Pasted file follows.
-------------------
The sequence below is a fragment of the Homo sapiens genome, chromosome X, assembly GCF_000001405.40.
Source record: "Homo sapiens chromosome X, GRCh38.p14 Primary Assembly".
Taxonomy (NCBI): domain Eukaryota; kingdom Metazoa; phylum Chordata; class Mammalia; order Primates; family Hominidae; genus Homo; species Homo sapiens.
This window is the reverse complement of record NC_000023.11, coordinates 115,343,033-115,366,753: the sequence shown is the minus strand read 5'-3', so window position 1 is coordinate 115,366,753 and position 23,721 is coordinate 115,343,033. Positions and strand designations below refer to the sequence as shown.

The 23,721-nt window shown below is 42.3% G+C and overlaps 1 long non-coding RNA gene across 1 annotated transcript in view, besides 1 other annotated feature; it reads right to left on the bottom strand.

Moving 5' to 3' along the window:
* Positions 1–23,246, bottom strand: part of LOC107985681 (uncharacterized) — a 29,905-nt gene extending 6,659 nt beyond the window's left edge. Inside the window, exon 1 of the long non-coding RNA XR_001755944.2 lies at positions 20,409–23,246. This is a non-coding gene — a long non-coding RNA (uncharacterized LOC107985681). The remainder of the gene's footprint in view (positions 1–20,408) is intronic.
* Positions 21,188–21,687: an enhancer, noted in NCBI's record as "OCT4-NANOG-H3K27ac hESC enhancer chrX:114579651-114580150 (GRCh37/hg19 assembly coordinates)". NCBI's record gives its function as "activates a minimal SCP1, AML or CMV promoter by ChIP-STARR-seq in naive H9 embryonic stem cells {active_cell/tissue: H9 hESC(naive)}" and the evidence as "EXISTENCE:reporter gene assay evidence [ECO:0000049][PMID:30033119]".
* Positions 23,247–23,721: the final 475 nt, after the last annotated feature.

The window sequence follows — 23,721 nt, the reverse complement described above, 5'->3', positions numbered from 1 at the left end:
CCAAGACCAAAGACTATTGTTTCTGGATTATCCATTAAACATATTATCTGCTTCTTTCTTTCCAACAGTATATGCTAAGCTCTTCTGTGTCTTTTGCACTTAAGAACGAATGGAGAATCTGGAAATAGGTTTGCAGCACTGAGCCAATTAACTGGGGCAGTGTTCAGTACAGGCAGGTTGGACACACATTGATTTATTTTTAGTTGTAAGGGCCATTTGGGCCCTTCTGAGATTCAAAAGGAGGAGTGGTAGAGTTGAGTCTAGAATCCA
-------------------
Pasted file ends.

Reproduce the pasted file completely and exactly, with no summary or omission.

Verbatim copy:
The sequence below is a fragment of the Homo sapiens genome, chromosome X, assembly GCF_000001405.40.
Source record: "Homo sapiens chromosome X, GRCh38.p14 Primary Assembly".
Taxonomy (NCBI): domain Eukaryota; kingdom Metazoa; phylum Chordata; class Mammalia; order Primates; family Hominidae; genus Homo; species Homo sapiens.
This window is the reverse complement of record NC_000023.11, coordinates 115,343,033-115,366,753: the sequence shown is the minus strand read 5'-3', so window position 1 is coordinate 115,366,753 and position 23,721 is coordinate 115,343,033. Positions and strand designations below refer to the sequence as shown.

The 23,721-nt window shown below is 42.3% G+C and overlaps 1 long non-coding RNA gene across 1 annotated transcript in view, besides 1 other annotated feature; it reads right to left on the bottom strand.

Moving 5' to 3' along the window:
* Positions 1–23,246, bottom strand: part of LOC107985681 (uncharacterized) — a 29,905-nt gene extending 6,659 nt beyond the window's left edge. Inside the window, exon 1 of the long non-coding RNA XR_001755944.2 lies at positions 20,409–23,246. This is a non-coding gene — a long non-coding RNA (uncharacterized LOC107985681). The remainder of the gene's footprint in view (positions 1–20,408) is intronic.
* Positions 21,188–21,687: an enhancer, noted in NCBI's record as "OCT4-NANOG-H3K27ac hESC enhancer chrX:114579651-114580150 (GRCh37/hg19 assembly coordinates)". NCBI's record gives its function as "activates a minimal SCP1, AML or CMV promoter by ChIP-STARR-seq in naive H9 embryonic stem cells {active_cell/tissue: H9 hESC(naive)}" and the evidence as "EXISTENCE:reporter gene assay evidence [ECO:0000049][PMID:30033119]".
* Positions 23,247–23,721: the final 475 nt, after the last annotated feature.

The window sequence follows — 23,721 nt, the reverse complement described above, 5'->3', positions numbered from 1 at the left end:
CCAAGACCAAAGACTATTGTTTCTGGATTATCCATTAAACATATTATCTGCTTCTTTCTTTCCAACAGTATATGCTAAGCTCTTCTGTGTCTTTTGCACTTAAGAACGAATGGAGAATCTGGAAATAGGTTTGCAGCACTGAGCCAATTAACTGGGGCAGTGTTCAGTACAGGCAGGTTGGACACACATTGATTTATTTTTAGTTGTAAGGGCCATTTGGGCCCTTCTGAGATTCAAAAGGAGGAGTGGTAGAGTTGAGTCTAGAATCCA